ACCORD Occasional Paper
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Open Access journal
ISSN (Online) 1608-3954
Published by Sabinet Online Ltd [188 journals]
- Perpetuation of instability in the Democratic Republic of the Congo : when
the Kivus sneeze, Kinshasa catches a cold
Authors: Joyce Muraya; John Ahere
Abstract: The current instability in the Democratic Republic of the Congo (DRC) can be traced back to late former President Mobutu Sese Seko's rule during the late 1980s. The countryâ??s economic depression was exacerbated by the end of the Cold War in 1991, leading to disengagement with the international economic and political system. The DRC has been the source of numerous conflicts over many years. The 1990s saw the country's peace and security degenerate further, creating challenges that continue to preoccupy the world today. In recent times, the epicentre of the violence in the DRC has been North and South Kivu (the Kivus). The dynamics in the two provinces are complex, causing the Great Lakes region to be characterised by huge human security challenges. This paper aims to contribute to a better understanding of the linkage between the conflicts in the Kivus and persistent periodic instability in the DRC. It delves into and critiques post-crisis recovery efforts implemented in the country since the end of the Second Congo War. The paper concludes that, among other strategies, resolving the various conflicts in the DRC depends on understanding the causes of specific clashes, such as those in the Kivus, as this can contribute to the uncovering of sustainable solutions to armed confrontation. The paper offers proposals which, if implemented, could contribute to moving the Kivus, and by extension the DRC, beyond intractability.
- Mediating a convoluted conflict : South Africa's approach to the
inter-party negotiations in Zimbabwe
Authors: Lawrence Mhandara
Abstract: In the late 1990s, Zimbabwe became trapped in a ditch of multifaceted crises that were pronounced in the contest for political power between the ruling Zimbabwe African National Union-Patriotic Front (ZANU-PF) and the opposition Movement for Democratic Change (MDC). This conflict revolved around the legitimacy of electoral processes, related institutions and the credibility of electoral outcomes. By 2007, the conflict had escalated to the extent that the Southern African Development Community (SADC) and countries neighbouring Zimbabwe decided to mediate between the two parties to end the standoff, which had begun to negatively affect the entire southern Africa region. Thabo Mbeki, former President of South Africa (1999-2008), was then mandated by SADC to facilitate dialogue between the parties. Mediation efforts led to relatively credible harmonised parliamentary and presidential elections held on 29 March 2008. These elections, however, did not come up with a clear winner, forcing the country to call for a run-off. This second round of elections, held on 27 June 2008, was tainted by allegations of electoral flaws and widespread institutionalised violence. The result was a predictable regression into the pre-29 March era, prompting SADC to mandate South Africa to facilitate negotiations for a political solution among the key political players. In the face of varying interests converging on the Zimbabwe situation, South Africa's role became even more difficult.This paper analyses South Africa's facilitation approach to the inter-party negotiation process in Zimbabwe - from Mbeki's 'quiet diplomacy' to current President Jacob Zuma's assertive stance - amid competing domestic and international interests. The analysis is based on critiques of realities confronting South Africa throughout the process. The paper presents South Africa's facilitation approach as a consequence of four streams: historical experiences, South Africa's post-apartheid foreign policy, African conflict resolution approaches, and a diagnosis of the dynamics of the Zimbabwean conflict.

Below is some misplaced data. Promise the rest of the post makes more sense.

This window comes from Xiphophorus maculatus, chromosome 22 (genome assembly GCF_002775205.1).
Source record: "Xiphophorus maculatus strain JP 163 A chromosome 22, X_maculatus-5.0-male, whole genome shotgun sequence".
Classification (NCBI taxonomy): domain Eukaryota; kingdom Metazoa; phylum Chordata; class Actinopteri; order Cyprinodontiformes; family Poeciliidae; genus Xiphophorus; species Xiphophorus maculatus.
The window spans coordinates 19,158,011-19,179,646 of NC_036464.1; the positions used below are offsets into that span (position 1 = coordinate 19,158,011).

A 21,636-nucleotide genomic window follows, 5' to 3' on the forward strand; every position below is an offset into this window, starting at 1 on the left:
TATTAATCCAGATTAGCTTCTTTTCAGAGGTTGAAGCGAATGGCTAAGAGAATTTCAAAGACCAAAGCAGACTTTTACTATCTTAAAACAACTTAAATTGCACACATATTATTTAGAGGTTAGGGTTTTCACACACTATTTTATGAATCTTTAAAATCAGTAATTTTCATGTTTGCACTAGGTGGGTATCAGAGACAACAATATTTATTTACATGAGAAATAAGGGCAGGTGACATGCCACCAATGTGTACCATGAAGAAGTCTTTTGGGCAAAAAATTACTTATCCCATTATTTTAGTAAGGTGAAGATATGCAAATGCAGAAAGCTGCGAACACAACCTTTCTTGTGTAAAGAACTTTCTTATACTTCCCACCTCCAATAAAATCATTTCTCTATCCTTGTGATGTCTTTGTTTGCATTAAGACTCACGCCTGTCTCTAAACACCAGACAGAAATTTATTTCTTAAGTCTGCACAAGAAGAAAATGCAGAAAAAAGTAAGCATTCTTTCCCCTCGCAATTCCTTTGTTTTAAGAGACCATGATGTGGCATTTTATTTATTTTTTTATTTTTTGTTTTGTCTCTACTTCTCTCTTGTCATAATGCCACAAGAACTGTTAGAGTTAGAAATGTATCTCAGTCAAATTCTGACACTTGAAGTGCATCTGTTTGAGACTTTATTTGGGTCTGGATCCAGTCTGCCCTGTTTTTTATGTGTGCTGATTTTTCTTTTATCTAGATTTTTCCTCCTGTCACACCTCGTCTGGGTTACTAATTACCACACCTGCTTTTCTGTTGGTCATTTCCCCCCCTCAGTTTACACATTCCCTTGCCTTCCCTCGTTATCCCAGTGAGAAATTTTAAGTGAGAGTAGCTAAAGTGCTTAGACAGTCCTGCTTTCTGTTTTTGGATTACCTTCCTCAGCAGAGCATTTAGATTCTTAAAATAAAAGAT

- Justice and peacebuilding in post-conflict situations : an argument for
including gender analysis in a new post-conflict model
Authors: Lesley Connolly
Abstract: After the 1991-2001 civil war, Sierra Leone employed a new model of transitional justice, concurrently utilising a Truth and Reconciliation Commission (TRC) and a Special Court. Encouragingly, this process incorporated special gender considerations, by expanding the mandate of both the TRC and Special Court to address sexual violence and encourage women to come forward and testify without fear of retribution. Both these institutions have been praised for successfully fulfilling their specific mandates and for aiding the country's transition to peace. However, some parts of Sierra Leone's society were left largely untouched by the process, as evidenced by widespread discrimination and gender inequalities which still occur today. It is proposed that this is not just a fault of Sierra Leone's approach, but that it is an inherent flaw of the transitional justice process as a whole as the process is not suitable for use in addressing the root causes of conflict. For this reason, it is argued that a new mechanism of transitional justice, one which incorporates a peacebuilding process, would better address the needs of a post-conflict society. This would be done by focusing on transformation and promoting a long-term sustainable peace.